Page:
In addition to In Which We Serve, Coward was represented in cinemas by an American remake of Bitter Sweet (1941) starring Jeanette MacDonald and Nelson Eddy We Were Dancing (1942), based on one of the plays in Tonight at 8:30 This Happy Breed (1944), which Coward himself produced and adapted Blithe Spirit (1945), which he adapted and Brief Encounter (1945), based on another of the plays from Tonight at 8:30, which he produced and adapted. This was the kind of work he could do while devoting most of his time to traveling in war zones, but with the end of the war in 1945, he was able to return to working on a full-scale stage musical, and he wrote and directed a new revue, Sigh No More, which opened in London on August 22, 1945, for a run of 213 performances. The most popular songs to emerge from the show were the humorous tango "Nina" and the touching ballad "Matelot." He recorded them, along with "I Wonder What Happened to Him," "Never Again," "Wait a Bit, Joe," and the title song, on September 14, 1945.
Although the recording of original cast albums had become commonplace for successful Broadway shows by the mid-'40s, postwar privation prevented this in Great Britain so that, for example, the stars of Sigh No More, Joyce Grenfell and Graham Payn, only recorded singles of songs from the score. (Grenfell did "The End of the News" and Payn "Matelot" and "Sigh No More," for Decca Records.) Coward's next show, however, was a sufficiently big deal to get its own original cast album, the first for one of his musicals. This was Pacific 1860, which also served to reopen the massive Theatre Royal, Drury Lane (damaged by bombing during the war) and which featured the Broadway star Mary Martin. The music for the show, which opened on December 19, 1946, was preserved on six 78-rpm discs by Decca Coward himself cut four of the songs, including the humorous "Uncle Harry" and the ballad "Bright Was the Day," for HMV, although he had restricted himself to writing and directing the production and did not appear in it. But despite all this recording activity, Pacific 1860 was actually a commercial failure, running only 129 performances.
After World War II, Coward began to find more success in repeating himself than he did in creating new work. For example, a London revival of Present Laughter (April 16, 1947), in which he starred for the first three months, was a hit, running 528 performances, while a new play, the drama Peace in Our Time (a fantasy about what would have happened if Germany had invaded England during World War II), which opened July 22, 1947, ran only 167 performances. In 1948, there were revivals of Tonight at 8:30 and Private Lives in the U.S., while Coward went to France to appear in a production of Present Laughter performed in French. During the year, he bought land in Jamaica, where he built an estate. He also wrote the screenplay for The Astonished Heart, based on another of the short plays in Tonight at 8:30 when the film was shot in 1949, he starred in it, and he wrote the musical score. It opened in February 1950.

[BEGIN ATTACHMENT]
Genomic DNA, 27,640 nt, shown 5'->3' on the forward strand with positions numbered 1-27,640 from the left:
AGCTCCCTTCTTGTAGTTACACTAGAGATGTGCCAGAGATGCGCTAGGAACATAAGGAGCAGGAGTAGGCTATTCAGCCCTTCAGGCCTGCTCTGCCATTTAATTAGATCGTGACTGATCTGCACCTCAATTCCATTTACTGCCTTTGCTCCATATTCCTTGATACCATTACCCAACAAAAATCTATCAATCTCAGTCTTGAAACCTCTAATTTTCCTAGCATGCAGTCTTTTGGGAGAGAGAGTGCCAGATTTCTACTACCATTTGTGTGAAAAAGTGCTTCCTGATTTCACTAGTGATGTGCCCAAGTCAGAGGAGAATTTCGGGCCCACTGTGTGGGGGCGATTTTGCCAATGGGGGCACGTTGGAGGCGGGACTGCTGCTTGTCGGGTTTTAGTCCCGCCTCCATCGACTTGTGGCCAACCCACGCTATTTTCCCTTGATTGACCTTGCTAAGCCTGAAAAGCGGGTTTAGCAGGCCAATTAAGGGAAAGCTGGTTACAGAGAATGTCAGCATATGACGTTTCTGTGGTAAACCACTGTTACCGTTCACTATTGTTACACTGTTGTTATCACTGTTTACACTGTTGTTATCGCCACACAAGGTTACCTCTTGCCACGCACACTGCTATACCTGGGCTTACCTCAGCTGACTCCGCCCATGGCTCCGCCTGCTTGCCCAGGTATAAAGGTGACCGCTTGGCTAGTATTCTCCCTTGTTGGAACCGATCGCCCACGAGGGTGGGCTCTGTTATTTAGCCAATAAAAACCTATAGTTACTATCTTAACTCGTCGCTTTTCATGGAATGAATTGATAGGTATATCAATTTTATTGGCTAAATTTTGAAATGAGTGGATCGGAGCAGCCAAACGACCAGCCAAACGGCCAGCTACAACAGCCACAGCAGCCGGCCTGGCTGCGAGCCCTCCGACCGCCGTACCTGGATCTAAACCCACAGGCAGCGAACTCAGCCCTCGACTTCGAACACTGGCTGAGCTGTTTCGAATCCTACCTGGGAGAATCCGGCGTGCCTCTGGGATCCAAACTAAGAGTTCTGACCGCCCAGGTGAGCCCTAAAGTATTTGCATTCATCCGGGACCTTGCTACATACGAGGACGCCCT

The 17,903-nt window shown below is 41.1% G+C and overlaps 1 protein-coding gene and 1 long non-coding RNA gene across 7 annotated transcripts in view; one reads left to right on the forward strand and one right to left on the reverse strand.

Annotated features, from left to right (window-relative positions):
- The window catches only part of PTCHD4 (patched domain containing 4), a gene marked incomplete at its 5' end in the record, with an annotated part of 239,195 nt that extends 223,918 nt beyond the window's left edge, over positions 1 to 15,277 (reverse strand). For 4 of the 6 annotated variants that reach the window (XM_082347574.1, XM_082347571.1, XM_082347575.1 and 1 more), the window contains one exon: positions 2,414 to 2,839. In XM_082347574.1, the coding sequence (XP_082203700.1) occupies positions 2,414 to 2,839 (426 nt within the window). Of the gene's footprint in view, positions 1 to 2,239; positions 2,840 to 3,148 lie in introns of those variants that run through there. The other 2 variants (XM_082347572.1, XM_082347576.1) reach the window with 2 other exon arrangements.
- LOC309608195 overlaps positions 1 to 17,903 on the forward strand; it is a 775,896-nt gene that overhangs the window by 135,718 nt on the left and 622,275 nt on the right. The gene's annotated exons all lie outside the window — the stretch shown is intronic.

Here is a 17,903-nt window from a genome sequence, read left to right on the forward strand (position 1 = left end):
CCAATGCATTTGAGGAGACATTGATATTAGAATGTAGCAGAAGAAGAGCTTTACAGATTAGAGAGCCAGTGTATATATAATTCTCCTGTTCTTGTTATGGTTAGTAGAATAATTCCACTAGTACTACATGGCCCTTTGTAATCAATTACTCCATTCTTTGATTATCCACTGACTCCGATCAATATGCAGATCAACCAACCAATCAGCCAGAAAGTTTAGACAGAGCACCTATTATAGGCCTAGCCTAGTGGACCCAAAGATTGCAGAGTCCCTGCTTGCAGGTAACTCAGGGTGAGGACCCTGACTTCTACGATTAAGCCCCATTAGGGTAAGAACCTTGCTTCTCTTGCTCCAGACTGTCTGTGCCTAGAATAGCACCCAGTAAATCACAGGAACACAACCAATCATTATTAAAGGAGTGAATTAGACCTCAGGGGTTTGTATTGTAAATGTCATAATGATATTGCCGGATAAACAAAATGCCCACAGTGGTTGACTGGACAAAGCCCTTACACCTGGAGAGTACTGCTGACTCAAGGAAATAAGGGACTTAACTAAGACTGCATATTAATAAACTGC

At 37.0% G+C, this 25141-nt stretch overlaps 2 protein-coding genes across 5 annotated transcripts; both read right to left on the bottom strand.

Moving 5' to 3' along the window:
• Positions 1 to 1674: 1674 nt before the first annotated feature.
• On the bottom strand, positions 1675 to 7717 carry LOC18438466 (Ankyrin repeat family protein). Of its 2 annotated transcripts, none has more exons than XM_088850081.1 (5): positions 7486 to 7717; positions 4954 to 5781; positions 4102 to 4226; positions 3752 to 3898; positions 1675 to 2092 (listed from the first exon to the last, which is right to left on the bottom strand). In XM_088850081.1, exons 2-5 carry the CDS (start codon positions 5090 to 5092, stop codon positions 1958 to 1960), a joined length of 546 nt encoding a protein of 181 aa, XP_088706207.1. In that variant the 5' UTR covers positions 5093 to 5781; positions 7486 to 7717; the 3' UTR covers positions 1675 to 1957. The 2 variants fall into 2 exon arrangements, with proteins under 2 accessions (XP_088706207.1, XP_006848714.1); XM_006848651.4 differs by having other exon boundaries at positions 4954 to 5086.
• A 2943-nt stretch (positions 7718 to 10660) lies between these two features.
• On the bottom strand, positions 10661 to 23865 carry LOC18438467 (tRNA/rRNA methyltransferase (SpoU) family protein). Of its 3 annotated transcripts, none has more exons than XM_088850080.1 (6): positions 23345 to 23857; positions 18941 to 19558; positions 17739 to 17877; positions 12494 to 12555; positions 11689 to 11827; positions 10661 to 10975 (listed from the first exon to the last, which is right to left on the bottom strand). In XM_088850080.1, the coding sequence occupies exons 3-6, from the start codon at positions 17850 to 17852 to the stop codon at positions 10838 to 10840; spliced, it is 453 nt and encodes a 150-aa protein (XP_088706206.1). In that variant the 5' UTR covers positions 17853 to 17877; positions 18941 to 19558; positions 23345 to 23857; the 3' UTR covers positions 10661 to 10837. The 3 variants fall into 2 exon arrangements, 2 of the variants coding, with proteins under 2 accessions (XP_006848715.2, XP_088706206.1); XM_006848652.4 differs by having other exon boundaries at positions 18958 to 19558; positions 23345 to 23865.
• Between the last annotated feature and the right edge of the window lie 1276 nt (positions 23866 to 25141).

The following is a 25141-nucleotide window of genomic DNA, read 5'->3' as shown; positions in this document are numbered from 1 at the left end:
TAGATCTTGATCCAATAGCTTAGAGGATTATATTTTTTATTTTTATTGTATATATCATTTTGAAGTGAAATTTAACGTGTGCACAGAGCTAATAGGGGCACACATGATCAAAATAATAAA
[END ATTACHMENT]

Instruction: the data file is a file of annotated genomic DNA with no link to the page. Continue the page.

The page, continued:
In 1950, Coward wrote and directed his tenth musical, Ace of Clubs, a comic mystery set in a nightclub. A modest success running 211 performances, it opened in London on July 7, 1950. Coward recorded a few of its songs, notably "Sail Away," "Why Does Love Get in the Way," and "I Like America," and the cast recorded so-called "vocal gems" from the score, i.e., medleys of the songs released on two 12" 78s on HMV's Plum label. "Chase Me, Charlie" was covered by Mel Tormé, but the hit to emerge from the show was the lilting "Sail Away," which Coward reused as the title song for his 12th musical a decade later it was recorded by Laurie Beechman, Judy Garland, and Pet Shop Boys, among others.
After Ace of Clubs, Coward began to pursue musical activities outside of the legitimate theater. Signing to the American Columbia Records label and simultaneously to Philips Records for Europe, he recorded a recitation of Ogden Nash's verse to Saint-Saëns' Carnaval des Animaux (Carnival of the Animals), as performed by an orchestra conducted by André Kostelanetz, for a 10" LP in September 1950. Coward teamed up with Kostelanetz's wife, the opera singer Lily Pons, in January 1951 for a double-LP studio cast recording of Conversation Piece, released by Columbia. And on October 29, 1951, he took a new step in his career by beginning a monthlong engagement in a nightclub, the Café de Paris in London, performing a set of his best-known songs. He returned for another month in June 1952.
Coward's new career as a cabaret entertainer seemed to rejuvenate other areas of his activities. His next play, Relative Values, a "light comedy" he wrote and directed that opened in London on November 28, 1951, was a hit, running 477 performances. Quadrille, another comedy starring the Lunts that he wrote and directed, ran 329 performances after opening in London on September 12, 1952. (In between, he contributed a couple of songs to The Globe Revue, one of which was the comic "There Are Bad Times Just Around the Corner," which he used in his act and recorded. It was his last recording for HMV. In 1992, EMI, HMV's parent company, assembled the four-CD box set The Masters' Voice -- Noel Coward: His HMV Recordings 1928 to 1953, released on the Angel subsidiary.) The year 1952 also saw the filming of Meet Me Tonight, a film drawn from three more of the Tonight at 8:30 plays, for which Coward wrote the screenplay it opened in May 1953.